While cattle are not limited in their range by dingoes, vermin fences developed throughout the settled areas with the single dog fence across northern South Australia being resolved in the 1930’s. The eradication of dogs south of this fence resulted in the dominance of sheep in the southern areas although significant numbers of cattle have remained across the State. The history of the Dog Fence is detailed in Leith Yelland’s book “Holding the Line:”(Yelland Leith, Holding the line:, Primary Industries and Res. South Australia, Adelaide, (2001))
Photo No.: 109218 Title: Rabbit burrows near the dog fence on Parakylia. Date: Jun 2009
Rabbits decimated the country in the 1870’s resulting in a decline in cattle numbers. It was not until the 1950’s that myxamatosis became effective, then 1080 poison and in the 1980’s calicivirus. The first half of the 19th century saw the depression, war and a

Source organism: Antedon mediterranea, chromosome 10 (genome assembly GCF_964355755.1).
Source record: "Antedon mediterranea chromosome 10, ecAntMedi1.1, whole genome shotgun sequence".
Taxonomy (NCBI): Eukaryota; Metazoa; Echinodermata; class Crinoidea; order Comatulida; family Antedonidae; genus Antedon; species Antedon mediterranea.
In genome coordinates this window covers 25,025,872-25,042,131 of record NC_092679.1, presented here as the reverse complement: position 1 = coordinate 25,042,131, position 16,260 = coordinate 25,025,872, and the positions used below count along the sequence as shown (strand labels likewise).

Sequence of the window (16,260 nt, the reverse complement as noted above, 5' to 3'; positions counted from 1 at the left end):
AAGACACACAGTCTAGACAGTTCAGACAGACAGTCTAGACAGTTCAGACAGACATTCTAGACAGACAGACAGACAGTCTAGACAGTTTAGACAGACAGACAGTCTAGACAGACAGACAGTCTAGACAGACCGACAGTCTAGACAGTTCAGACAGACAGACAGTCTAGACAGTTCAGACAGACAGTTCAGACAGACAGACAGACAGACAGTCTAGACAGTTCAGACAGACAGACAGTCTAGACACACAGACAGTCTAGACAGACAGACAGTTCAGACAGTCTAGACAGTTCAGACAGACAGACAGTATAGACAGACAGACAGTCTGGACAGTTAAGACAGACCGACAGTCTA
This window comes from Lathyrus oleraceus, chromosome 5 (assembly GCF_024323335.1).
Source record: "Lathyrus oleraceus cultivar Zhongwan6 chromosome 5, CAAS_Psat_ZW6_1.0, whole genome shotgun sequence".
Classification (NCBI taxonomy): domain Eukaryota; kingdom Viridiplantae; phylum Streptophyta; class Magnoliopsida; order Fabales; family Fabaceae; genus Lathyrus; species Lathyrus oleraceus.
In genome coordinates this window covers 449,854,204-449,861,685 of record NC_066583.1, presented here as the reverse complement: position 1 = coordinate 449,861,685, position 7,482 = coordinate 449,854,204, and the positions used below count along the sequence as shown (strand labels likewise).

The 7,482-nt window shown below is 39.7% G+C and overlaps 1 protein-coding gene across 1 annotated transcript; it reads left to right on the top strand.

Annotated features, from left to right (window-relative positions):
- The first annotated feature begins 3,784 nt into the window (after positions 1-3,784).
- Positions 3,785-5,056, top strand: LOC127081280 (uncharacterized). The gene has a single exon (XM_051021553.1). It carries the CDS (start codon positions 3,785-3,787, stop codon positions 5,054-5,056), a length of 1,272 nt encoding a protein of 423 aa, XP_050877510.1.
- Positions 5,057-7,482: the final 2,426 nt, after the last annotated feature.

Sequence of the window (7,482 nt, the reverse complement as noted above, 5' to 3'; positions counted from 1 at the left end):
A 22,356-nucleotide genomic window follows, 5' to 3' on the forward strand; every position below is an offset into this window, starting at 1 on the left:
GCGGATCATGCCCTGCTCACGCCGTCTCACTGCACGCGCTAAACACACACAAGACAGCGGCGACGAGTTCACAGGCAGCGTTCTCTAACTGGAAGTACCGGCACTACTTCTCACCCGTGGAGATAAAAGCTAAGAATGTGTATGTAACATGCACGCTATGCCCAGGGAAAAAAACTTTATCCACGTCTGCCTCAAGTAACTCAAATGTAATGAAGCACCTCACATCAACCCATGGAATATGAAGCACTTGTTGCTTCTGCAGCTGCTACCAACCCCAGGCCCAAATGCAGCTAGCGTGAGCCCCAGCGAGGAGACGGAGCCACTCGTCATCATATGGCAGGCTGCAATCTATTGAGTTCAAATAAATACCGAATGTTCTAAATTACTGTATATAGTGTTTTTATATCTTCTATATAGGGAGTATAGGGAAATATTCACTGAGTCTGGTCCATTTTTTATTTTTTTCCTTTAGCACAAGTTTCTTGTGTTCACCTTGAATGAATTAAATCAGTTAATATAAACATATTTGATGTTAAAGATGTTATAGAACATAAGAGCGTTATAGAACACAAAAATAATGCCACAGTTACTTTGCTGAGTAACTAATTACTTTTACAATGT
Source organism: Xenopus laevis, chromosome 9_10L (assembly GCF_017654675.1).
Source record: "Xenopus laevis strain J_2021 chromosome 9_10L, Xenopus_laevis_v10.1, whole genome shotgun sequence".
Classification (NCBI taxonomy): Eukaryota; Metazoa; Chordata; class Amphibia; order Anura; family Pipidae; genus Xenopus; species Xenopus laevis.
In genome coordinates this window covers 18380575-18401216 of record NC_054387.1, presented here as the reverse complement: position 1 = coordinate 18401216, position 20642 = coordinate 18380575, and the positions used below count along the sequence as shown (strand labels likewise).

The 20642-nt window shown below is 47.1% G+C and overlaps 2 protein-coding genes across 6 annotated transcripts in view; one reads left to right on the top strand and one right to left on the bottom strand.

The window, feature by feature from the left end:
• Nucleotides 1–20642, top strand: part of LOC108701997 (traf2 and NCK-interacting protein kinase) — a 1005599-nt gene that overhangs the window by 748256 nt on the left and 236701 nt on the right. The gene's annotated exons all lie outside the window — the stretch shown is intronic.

Photo No.: 109264 Title: Section of the dog fence at Wilpoorinna. Date: 2003
Photo No.: 109216 Title: A section of the dog fence at Millers Creek. Date: Jun 2007
number of serious droughts particularly in the northern pastoral areas. At one point the Pastoral Board indicated that 15 stations (sheep and/or cattle) had no permanent carrying capacity. Financiers demanding repayment of loans and insisting on restocking too soon after drought caused some overstocking. The period between the great depression and the poor season in 1929-30 saw cattle and dairy numbers decline by more than half in the previous seven years.